Role of Linguistic Input in Third Person Singular –s Use in the Speech of Young Children PurposeTo examine the role of linguistic input in how young, typically developing children use the 3rd person singular –s (3S) inflection.MethodNovel verbs were presented to 16 young children in either 3S contexts (e.g., “The tiger heens”) or nonfinite (NF) contexts (e.g., “Will the tiger heen?”). The input was further manipulated ... Article
Article  |   August 01, 2010
Role of Linguistic Input in Third Person Singular –s Use in the Speech of Young Children
 
Author Affiliations & Notes
  • Denise A. Finneran
    Purdue University, West Lafayette, IN, and University of South Carolina, Columbia
  • Laurence B. Leonard
    Purdue University
  • Contact author: Denise A. Finneran, University of South Carolina, Communication Sciences and Disorders, Williams Brice Building, Room 601-A, 1621 Greene Street, Columbia, SC 29208. E-mail: dfinneran@sc.edu.
Article Information
Speech, Voice & Prosody / Language
Article   |   August 01, 2010
Role of Linguistic Input in Third Person Singular –s Use in the Speech of Young Children
Journal of Speech, Language, and Hearing Research, August 2010, Vol. 53, 1065-1074. doi:10.1044/1092-4388(2009/09-0056)
History: Received March 30, 2009 , Revised July 24, 2009 , Accepted November 9, 2009
 
Journal of Speech, Language, and Hearing Research, August 2010, Vol. 53, 1065-1074. doi:10.1044/1092-4388(2009/09-0056)
History: Received March 30, 2009; Revised July 24, 2009; Accepted November 9, 2009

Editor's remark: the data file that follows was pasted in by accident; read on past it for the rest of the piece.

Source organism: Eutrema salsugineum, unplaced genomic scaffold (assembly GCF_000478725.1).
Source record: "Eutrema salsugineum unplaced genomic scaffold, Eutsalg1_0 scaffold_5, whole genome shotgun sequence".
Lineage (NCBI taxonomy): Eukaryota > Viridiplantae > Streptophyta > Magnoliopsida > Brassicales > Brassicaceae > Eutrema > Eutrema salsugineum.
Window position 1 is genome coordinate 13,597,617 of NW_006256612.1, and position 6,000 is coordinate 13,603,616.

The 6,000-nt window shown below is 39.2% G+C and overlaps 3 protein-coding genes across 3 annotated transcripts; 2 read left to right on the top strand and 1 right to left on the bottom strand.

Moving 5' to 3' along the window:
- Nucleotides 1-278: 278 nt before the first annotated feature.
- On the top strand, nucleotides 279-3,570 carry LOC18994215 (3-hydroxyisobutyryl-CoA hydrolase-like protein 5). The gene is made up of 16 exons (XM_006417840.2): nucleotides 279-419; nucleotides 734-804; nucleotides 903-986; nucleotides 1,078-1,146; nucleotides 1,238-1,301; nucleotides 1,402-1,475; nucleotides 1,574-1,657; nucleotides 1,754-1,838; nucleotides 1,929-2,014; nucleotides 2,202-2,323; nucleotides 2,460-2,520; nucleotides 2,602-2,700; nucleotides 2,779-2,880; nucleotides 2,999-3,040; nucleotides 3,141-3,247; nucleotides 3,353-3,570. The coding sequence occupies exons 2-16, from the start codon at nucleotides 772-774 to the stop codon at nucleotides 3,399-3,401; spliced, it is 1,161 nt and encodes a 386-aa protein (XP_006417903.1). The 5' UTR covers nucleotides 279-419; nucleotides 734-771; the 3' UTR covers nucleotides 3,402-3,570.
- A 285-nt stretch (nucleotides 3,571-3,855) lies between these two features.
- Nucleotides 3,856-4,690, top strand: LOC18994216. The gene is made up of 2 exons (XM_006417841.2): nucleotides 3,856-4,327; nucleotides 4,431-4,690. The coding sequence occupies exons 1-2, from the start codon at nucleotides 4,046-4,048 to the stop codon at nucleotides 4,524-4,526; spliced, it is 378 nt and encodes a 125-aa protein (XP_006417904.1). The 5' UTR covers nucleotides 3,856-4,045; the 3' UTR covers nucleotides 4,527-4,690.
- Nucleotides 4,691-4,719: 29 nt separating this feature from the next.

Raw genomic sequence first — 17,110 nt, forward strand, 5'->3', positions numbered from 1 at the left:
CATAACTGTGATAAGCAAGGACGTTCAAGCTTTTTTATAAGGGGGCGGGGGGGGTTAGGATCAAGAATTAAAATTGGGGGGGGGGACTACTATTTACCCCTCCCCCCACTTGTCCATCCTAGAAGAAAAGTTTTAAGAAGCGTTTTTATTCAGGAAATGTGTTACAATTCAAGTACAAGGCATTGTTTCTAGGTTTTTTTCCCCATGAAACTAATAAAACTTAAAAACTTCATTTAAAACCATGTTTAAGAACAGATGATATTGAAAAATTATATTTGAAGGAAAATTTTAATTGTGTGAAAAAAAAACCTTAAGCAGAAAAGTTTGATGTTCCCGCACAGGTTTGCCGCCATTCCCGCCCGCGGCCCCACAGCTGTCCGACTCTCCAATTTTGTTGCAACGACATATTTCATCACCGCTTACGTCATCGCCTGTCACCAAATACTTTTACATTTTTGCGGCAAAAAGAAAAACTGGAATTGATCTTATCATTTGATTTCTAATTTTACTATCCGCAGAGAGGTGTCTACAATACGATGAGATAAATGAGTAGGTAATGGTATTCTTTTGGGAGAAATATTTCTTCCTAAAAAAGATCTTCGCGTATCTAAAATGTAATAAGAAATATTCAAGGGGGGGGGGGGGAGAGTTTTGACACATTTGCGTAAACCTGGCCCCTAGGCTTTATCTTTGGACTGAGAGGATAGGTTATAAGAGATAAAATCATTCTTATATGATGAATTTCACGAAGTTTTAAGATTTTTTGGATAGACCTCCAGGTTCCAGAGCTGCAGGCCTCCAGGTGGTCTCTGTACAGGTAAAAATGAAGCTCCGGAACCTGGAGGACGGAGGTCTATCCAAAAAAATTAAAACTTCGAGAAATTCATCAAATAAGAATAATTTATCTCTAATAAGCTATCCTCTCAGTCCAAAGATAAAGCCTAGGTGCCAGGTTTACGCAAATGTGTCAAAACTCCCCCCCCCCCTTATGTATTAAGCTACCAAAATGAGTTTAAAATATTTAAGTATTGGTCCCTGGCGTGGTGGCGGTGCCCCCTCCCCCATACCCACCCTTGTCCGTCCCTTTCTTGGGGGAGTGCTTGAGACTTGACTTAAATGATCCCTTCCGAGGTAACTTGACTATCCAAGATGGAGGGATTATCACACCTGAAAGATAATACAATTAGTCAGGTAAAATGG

Web of Science® Times Cited: 8

PurposeTo examine the role of linguistic input in how young, typically developing children use the 3rd person singular –s (3S) inflection.

MethodNovel verbs were presented to 16 young children in either 3S contexts (e.g., “The tiger heens”) or nonfinite (NF) contexts (e.g., “Will the tiger heen?”). The input was further manipulated for length such that half of the presentations in each context had adjectives modifying the subject. Children were then prompted to use the novel verbs in contexts requiring 3S and in contexts requiring an infinitive form. The children’s use of 3S with familiar verbs was also examined.

ResultsNovel verbs heard only in 3S contexts were more likely to be produced with 3S in obligatory contexts and were more likely to be inappropriately applied to infinitive contexts than novel verbs heard only in NF contexts. Degree of 3S use in obligatory contexts was lower for familiar verbs than for novel verbs heard only in 3S contexts but higher than for novel verbs heard only in NF contexts. Length was not a significant factor.

ConclusionLinguistic input appears to have a strong effect on how young children use the 3S inflection in newly encountered verbs.

Acknowledgments
This research was conducted while the first author was a doctoral student at Purdue University. This research was supported by National Institute on Deafness and Other Communication Disorders Grant R01 DC00458 as well as by the Weinberg Fund from the Department of Speech, Language, and Hearing Sciences at Purdue University. We thank Patricia Deevy and the research team of the Child Language Development Laboratory at Purdue University. We also acknowledge the children, their families, and local area nursery schools and day care centers that participated in this study.
Order a Subscription
Pay Per View
Entire Journal of Speech, Language, and Hearing Research content & archive
24-hour access
This Article
24-hour access